ERIC Number: ED293803
Record Type: Non-Journal
Publication Date: 1988-Apr
Did the American Herbartians Have a Research Base?
Westfall, Barry H.
The origins of the Herbartian Movement began with the writings of Johan Friedrich Herbart (1776-1841), a German philosopher and educator. He believed that, through instruction, the mind and morals of the child could be molded. For this purpose, ideas are available from two sources: experience, which furnishes knowledge of nature, and social contact, which provides an awareness of one's fellow man. These two sources of ideas from the two major branches of the curriculum: the scientific and historical. Ultimately for Herbart, education should have two bases: ethics and psychology. The first determines the ends of education--that being a morally upright individual, while the second determines the means or methods of instruction. This paper examines the theories of Herbart, and traces the history of Herbartianism from its impact on German thought through its translation to America and the influence it had with the thought and practices of early American educators. This was the most comprehensive theory of education available to American educators up to the advent of John Dewey's pragmatism. It is concluded that while Herbartian theory is really just a series of deductions derived from a few ethically motivated central ideas, it provided one of the original foundations for whatever bond exists between scientific theory and educational practices today. (JD)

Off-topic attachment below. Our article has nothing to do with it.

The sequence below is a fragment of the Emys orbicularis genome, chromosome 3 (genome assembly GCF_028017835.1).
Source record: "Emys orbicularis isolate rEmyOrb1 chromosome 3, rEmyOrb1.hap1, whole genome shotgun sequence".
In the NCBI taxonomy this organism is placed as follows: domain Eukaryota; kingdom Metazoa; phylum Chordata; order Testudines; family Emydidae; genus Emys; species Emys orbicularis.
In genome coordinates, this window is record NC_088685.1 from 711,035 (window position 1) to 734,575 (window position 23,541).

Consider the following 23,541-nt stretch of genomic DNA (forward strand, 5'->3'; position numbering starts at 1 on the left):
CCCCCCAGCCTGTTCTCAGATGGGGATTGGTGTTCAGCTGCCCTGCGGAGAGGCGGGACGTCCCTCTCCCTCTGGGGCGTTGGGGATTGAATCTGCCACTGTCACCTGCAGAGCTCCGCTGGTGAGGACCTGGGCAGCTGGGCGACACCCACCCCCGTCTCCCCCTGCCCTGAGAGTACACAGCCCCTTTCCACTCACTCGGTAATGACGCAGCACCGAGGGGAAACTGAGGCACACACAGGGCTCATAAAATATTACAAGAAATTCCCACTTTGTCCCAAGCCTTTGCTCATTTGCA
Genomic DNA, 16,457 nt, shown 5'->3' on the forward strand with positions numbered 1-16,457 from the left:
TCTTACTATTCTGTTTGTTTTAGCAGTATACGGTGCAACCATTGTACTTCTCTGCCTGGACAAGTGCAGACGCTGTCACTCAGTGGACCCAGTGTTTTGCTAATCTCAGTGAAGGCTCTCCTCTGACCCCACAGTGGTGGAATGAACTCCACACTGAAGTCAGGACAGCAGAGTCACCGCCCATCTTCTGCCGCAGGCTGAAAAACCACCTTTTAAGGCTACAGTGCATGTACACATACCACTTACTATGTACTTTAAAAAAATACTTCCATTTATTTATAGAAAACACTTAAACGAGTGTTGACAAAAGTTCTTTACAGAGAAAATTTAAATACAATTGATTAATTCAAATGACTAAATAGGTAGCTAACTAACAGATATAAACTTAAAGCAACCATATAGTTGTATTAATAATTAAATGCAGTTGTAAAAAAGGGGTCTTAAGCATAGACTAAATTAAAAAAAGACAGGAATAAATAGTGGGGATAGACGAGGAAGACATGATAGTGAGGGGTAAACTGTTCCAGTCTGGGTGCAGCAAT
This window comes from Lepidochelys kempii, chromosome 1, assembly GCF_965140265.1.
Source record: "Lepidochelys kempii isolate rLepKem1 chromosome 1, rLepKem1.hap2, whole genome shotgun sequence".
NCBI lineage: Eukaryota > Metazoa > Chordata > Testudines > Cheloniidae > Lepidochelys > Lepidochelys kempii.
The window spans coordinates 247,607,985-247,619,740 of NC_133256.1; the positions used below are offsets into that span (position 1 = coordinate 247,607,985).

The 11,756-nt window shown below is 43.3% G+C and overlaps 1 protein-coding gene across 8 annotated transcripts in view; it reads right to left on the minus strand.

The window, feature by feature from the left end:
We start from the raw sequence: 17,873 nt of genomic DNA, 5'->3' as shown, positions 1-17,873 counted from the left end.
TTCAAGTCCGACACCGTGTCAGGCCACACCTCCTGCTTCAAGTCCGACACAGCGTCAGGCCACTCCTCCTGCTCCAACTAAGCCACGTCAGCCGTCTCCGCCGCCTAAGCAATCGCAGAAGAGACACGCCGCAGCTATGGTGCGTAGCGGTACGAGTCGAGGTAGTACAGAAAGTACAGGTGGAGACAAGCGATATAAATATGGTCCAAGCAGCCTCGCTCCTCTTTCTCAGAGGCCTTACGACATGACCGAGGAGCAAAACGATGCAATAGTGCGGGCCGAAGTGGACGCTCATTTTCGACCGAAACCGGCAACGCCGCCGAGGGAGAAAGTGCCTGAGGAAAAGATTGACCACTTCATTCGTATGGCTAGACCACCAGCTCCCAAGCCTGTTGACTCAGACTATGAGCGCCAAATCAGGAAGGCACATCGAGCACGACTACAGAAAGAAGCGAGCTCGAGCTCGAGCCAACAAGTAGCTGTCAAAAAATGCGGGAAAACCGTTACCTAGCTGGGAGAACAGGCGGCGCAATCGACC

Publication Type: Speeches/Meeting Papers; Opinion Papers
Education Level: N/A
Authoring Institution: N/A